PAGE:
Monday, May 9, 2016

The Path to Peace

Last week, I heard someone refer to the "path to peace".

My initial reaction to this was that it was a bullshit thing.   As either (or more probably, both) Mahatma Gandhi and Thich Nhat Hanh said:  "There is no path to peace.  Peace is the path."

So, right, that makes sense too:  if you want to have peace, the first thing you should do is live peacefully.  As I've thought about (and written about) before, this is not so easy a thing to do in today's world.  According to Douglas Adams (1), we seem very preoccupied with the happiness of little green pieces of paper, when it doesn't seem that the little green pieces of paper are at all unhappy.

I'm overdosing on teen-ager right now.  Three troubled teens in my life, two of them my own children, making their way in life in a freely self-chosen path of self-destruction, leaving a wake of unintended - and in their case - unrecognized destruction (2). 

As I watch them, trying to steer them from life's unpleasant fringes, I have come to realize that happiness cannot be attained through self-interest. 

So, I stop and look back at Thay and Gandhiji (yes, we are buds), I stop to consider how right and wrong really don't fit.  They were both right, peace is an action, not a noun, but I stop also to consider that there are some things - like self-interest and concern for the happiness of little green slips of paper - that clearly take us off the path.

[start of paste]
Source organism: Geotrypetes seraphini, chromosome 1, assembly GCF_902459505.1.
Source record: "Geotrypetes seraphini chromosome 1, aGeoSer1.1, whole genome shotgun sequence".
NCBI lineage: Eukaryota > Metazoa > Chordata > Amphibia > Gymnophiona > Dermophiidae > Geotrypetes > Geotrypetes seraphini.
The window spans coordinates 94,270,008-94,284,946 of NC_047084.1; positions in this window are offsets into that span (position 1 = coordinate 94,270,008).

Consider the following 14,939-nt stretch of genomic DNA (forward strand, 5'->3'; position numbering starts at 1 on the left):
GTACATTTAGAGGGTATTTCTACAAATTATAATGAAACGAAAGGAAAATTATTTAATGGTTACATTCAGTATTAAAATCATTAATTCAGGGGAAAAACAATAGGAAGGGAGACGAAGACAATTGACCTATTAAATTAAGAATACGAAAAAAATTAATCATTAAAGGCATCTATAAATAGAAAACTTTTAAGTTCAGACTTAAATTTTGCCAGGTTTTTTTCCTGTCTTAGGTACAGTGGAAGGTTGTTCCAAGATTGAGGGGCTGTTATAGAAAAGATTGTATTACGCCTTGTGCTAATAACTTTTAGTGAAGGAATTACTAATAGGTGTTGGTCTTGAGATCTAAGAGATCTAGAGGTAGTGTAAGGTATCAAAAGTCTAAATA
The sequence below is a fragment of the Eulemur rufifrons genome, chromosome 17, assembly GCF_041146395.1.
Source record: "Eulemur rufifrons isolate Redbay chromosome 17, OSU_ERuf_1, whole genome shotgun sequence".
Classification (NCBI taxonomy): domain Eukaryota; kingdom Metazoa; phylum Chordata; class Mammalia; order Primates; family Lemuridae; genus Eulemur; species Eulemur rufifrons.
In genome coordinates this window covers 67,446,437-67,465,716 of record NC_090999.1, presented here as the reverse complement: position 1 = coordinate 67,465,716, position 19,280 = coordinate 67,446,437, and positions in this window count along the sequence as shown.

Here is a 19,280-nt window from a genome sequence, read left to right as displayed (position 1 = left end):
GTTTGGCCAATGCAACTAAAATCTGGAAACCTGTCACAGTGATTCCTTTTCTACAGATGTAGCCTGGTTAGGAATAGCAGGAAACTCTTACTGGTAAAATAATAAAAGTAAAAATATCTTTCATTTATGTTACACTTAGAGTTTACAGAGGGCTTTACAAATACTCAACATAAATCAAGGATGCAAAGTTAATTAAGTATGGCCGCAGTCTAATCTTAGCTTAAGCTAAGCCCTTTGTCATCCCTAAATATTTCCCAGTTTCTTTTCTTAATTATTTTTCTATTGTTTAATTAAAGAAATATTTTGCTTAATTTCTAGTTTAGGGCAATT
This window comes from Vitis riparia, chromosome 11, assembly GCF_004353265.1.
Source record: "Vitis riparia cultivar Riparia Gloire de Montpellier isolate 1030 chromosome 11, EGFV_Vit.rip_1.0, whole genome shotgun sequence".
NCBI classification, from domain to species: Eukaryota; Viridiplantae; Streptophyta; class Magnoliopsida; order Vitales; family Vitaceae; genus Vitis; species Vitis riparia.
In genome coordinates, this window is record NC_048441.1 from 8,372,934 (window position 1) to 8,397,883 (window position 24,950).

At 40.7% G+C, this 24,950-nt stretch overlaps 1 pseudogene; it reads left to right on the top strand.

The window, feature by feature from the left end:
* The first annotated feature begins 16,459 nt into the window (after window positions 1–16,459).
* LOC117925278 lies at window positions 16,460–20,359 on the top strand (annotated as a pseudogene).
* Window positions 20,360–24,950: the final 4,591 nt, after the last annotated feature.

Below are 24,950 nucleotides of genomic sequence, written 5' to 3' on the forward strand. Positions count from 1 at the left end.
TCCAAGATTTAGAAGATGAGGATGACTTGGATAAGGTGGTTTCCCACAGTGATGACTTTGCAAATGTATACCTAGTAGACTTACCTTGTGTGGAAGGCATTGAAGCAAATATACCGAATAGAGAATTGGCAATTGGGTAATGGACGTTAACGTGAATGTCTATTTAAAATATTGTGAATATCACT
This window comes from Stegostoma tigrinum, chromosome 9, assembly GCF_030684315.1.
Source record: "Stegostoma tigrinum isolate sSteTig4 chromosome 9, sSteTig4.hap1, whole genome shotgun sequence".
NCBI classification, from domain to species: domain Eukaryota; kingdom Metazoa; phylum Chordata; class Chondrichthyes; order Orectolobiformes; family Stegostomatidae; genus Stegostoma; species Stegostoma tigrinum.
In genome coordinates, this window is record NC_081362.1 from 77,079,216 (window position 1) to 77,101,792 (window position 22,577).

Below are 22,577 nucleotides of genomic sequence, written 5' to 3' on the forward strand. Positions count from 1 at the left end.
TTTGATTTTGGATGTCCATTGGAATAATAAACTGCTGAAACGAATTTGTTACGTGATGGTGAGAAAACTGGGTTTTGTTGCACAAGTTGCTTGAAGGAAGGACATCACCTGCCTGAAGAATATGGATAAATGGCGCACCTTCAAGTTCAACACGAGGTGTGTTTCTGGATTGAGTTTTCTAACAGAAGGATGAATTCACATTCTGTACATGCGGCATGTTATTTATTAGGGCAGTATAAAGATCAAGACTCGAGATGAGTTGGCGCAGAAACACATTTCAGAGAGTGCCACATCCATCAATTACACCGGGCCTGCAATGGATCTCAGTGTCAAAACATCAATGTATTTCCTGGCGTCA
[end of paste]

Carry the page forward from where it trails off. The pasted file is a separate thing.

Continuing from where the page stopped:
So, maybe the first step to peace is not so much to live peacefully, but rather to stop living unpeacefully.

(1)  Right!  I know!  Three quotes in the same blog post!  To use a goofy seminary term, I see a lot of intersectionality here.  Don't worry, it won't happen often.

(2) Right!  I know!  Two footnotes in the same blog post!  Don't worry, it won't happen that often.  But here, what I wanted to say was that I use the term "destruction" in a Shiva sort of way.  Destruction not being necessarily bad, but the way of making things clear for the next thing to emerge from Brahma.

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